City exodus continues as regional sees near zero rental vacancies

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RESIDENTIAL rental vacancy rates across Australia increased slightly over the month of October, though a closer look shows a dichotomy emerging between capital cities and regional locations.

SQM research has reported a slight increase in the national rental vacancy rate to 2.1% over the month of October, which is the same rate as this time last year. With total vacancies across the country now sitting at 74,221 vacant residential properties.

“Rental vacancy rates continue to remain elevated in our larger capital cities. While regional locations are still recording near zero rental vacancies,” said Louis Christopher, Managing Director of SQM Research.

Vacancy rates were stable in most capital cities, though Sydney saw an increase from 3.5% in September to 3.6% in October. Melbourne however has the highest rate in country, recording an increase from 3.8% in September to 4.4% in October, gaining additional 3,863 vacant properties in October. With vacancy rates highest in the Melbourne CBD at 10.6%.

Contrastingly Hobart has the lowest rate at 0.6%, with Darwin following with 0.7%, Adelaide with 0.8% and both Canberra and Perth with 0.9%. While Brisbane saw a vacancy rate of 2.0%.

Capital City average asking rents have increased by 2.1% for houses and decreased by 0.5% for units in the week ending 12 November, with an average of $538 per week for houses and $409 per week for units.

Sydney saw the biggest increase in asking rents for houses at 3.4% for the month, with a decline of 0.6% in asking rents for units.

Hobart however recorded a decline in house rents of 4.7%, with an increase in unit rents of 1.5%.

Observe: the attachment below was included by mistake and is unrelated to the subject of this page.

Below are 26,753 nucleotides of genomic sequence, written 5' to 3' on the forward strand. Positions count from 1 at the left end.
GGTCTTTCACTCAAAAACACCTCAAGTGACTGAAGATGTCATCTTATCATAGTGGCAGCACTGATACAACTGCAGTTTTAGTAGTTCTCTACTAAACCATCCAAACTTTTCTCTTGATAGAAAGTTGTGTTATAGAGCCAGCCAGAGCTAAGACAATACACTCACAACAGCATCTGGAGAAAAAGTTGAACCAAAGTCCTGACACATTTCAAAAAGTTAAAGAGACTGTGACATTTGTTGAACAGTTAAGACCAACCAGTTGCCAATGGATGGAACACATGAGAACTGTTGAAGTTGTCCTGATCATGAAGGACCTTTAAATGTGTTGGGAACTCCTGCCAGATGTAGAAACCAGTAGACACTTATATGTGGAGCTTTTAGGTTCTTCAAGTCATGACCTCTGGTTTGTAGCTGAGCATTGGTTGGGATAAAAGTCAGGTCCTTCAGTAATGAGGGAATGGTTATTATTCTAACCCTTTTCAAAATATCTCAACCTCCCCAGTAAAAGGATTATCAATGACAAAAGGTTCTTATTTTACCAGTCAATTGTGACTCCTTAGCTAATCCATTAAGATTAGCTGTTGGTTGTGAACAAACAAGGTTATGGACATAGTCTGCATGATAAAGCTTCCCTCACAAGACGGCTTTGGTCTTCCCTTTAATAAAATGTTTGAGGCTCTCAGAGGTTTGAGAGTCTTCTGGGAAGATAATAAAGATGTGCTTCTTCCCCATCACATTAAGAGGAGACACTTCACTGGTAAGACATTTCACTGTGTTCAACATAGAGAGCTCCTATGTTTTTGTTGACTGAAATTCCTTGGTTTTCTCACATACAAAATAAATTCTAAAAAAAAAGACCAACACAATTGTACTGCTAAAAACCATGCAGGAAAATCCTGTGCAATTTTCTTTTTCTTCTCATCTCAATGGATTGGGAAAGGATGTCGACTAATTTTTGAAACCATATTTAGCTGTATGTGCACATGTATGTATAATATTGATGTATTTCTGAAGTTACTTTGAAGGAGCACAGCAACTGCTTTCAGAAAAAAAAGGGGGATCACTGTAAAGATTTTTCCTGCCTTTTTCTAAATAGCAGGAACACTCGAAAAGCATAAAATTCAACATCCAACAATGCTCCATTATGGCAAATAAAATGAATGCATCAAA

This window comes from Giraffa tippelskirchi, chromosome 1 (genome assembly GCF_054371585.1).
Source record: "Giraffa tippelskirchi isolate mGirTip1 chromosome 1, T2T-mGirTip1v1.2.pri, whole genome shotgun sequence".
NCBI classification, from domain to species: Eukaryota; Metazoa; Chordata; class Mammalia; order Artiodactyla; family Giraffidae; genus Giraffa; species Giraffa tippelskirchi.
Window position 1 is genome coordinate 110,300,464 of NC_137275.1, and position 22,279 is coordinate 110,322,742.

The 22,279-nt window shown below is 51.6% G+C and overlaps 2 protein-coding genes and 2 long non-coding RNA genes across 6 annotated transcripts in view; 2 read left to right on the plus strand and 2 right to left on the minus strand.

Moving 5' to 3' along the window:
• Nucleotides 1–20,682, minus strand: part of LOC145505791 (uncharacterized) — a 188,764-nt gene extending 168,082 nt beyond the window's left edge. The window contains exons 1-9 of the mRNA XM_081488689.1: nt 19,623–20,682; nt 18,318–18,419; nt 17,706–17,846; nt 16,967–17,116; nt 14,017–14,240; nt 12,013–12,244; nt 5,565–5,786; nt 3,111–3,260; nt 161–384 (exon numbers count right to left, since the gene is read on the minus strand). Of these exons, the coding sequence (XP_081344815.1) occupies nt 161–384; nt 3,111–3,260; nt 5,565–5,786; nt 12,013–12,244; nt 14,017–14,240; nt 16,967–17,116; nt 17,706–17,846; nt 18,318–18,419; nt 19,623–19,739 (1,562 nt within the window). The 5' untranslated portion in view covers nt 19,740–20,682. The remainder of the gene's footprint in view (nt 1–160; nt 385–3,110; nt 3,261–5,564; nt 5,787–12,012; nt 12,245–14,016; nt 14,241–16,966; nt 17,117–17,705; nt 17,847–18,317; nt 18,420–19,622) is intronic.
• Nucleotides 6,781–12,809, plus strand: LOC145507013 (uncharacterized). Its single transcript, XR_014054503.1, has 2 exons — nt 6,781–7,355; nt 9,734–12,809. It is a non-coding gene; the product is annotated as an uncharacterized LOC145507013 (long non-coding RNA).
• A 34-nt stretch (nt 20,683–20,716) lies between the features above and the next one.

Darwin saw increases in both areas, with the highest increase of 4.2% for houses and 2.7% for units.

Melbourne saw declines in both asking rents over the month, with a 0.4% in houses and a 0.5% fall for units.

Adelaide saw a 0.5% increase for house rents and a 2.0% decline for unit rents. Canberra recorded a 1.6% increase in houses rents, while unit rents stayed stable. Perth house rents increased by 1.2%, while unit rents also remained stable. Finally, Brisbane house and unit rents both remained stable.

Year-on-year capital city average asking rents decline for both houses and units, with 2.0% for houses and 6.0% for units, with Sydney recording a 7.2% decline in houses and a 0.6% decline in units since October of 2019.

Melbourne recorded a year-on-year decline in houses at 9.6% and units at 3.1%, Brisbane saw an increase in houses at 0.9% and units at 0.2%, Adelaide saw an increase in houses at 5.3% and a decline in units of 1.0%, Canberra saw a decline in houses at 1.4% and an increase in units at 1.7% and Hobart saw decreases in houses at 0.6% and units at 7.4%.

While Perth saw significant increases across both houses and units, with 9.2% and 8.6% respectively and Darwin saw an increase of 9.2% for houses and 0.5% for units.

“Rents continue to plummet on our inner-city locations. For those who will be coming back to inner city living, there are some bargains to be had,” concluded Christopher.

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